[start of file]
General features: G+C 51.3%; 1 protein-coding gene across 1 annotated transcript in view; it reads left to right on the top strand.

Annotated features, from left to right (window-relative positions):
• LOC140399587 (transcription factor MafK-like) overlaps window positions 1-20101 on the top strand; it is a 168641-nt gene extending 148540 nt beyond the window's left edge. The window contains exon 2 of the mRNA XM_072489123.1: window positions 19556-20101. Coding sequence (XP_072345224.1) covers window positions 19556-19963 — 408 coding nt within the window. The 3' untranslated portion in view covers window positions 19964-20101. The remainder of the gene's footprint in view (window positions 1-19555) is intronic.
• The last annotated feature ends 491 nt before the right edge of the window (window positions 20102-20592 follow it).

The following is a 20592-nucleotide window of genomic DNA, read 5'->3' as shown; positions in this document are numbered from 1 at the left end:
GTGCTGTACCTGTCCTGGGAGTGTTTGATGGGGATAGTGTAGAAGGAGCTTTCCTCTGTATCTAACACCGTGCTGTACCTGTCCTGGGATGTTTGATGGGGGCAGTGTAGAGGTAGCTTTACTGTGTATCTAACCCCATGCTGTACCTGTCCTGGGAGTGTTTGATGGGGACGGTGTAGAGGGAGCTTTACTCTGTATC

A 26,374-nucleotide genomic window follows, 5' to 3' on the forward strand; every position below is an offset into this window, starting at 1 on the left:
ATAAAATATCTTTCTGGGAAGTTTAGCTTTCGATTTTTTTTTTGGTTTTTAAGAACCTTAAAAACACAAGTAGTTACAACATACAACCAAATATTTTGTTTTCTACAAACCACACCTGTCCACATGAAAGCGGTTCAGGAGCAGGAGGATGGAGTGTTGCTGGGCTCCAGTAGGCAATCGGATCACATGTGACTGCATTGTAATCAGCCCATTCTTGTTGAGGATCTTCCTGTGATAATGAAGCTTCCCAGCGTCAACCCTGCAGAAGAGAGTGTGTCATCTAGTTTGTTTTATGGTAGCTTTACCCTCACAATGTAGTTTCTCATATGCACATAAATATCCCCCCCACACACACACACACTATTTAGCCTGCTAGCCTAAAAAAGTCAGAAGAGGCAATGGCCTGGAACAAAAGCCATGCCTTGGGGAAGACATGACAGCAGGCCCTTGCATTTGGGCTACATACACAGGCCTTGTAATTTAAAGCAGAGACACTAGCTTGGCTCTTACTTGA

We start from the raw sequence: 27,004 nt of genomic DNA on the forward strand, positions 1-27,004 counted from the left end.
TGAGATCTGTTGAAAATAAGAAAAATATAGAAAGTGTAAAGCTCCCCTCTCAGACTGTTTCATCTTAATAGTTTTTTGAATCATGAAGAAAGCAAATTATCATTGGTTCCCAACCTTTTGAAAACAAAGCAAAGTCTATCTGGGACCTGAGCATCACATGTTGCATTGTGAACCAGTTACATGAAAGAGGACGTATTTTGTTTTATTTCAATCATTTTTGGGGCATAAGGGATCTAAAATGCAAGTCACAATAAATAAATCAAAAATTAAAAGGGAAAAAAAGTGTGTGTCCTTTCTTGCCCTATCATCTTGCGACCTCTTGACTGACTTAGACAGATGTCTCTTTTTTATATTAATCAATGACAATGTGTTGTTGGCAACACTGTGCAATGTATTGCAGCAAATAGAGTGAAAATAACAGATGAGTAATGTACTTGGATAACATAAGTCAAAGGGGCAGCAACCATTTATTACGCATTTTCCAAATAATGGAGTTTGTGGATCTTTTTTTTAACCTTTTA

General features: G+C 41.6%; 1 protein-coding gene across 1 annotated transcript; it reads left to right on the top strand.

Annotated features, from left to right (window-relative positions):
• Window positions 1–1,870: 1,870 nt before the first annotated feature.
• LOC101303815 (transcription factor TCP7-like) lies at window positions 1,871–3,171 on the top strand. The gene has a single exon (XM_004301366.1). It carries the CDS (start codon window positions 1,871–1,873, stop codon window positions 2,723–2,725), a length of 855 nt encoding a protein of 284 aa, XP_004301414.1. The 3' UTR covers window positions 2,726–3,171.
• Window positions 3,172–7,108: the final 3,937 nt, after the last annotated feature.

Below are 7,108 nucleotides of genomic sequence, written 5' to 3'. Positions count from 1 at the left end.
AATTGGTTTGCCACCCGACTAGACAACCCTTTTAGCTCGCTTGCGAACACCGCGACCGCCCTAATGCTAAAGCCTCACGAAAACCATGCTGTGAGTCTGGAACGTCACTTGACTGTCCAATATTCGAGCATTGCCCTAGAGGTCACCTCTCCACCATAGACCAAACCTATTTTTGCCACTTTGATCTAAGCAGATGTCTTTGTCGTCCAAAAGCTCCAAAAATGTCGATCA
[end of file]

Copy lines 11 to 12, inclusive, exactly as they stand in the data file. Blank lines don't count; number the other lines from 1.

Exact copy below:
General features: G+C 41.6%; 1 protein-coding gene across 1 annotated transcript; it reads left to right on the top strand.

Annotated features, from left to right (window-relative positions):